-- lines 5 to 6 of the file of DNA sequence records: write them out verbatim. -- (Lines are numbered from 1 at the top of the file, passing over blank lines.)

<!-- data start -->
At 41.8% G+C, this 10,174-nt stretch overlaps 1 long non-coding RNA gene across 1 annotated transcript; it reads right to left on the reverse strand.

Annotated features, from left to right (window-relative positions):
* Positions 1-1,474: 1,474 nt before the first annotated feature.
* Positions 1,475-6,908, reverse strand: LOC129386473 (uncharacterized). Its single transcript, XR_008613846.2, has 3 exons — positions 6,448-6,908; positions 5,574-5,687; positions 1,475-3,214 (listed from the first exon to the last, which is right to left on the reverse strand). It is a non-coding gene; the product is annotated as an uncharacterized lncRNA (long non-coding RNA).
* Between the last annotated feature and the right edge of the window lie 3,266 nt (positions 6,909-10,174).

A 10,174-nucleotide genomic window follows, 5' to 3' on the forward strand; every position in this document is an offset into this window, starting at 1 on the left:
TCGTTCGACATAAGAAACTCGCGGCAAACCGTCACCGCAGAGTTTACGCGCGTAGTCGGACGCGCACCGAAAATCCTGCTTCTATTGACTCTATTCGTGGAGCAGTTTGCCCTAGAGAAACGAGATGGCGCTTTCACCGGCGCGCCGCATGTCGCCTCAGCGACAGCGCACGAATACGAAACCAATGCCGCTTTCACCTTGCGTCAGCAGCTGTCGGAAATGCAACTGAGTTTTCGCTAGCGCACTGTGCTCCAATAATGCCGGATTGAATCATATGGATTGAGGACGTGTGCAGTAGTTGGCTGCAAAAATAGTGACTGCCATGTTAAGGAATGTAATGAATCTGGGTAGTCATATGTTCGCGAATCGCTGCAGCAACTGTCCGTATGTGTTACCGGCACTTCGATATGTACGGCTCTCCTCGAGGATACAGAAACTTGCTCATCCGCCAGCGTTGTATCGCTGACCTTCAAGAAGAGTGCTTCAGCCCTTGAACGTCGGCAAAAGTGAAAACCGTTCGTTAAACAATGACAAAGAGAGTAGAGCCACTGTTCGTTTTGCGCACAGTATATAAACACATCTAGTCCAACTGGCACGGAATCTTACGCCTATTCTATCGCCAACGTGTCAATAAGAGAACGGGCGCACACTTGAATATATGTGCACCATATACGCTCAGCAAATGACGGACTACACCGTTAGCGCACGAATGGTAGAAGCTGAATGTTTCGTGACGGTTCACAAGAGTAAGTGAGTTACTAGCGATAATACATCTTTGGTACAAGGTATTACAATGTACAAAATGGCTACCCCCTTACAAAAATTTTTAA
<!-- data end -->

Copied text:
* Between the last annotated feature and the right edge of the window lie 3,266 nt (positions 6,909-10,174).

A 10,174-nucleotide genomic window follows, 5' to 3' on the forward strand; every position in this document is an offset into this window, starting at 1 on the left: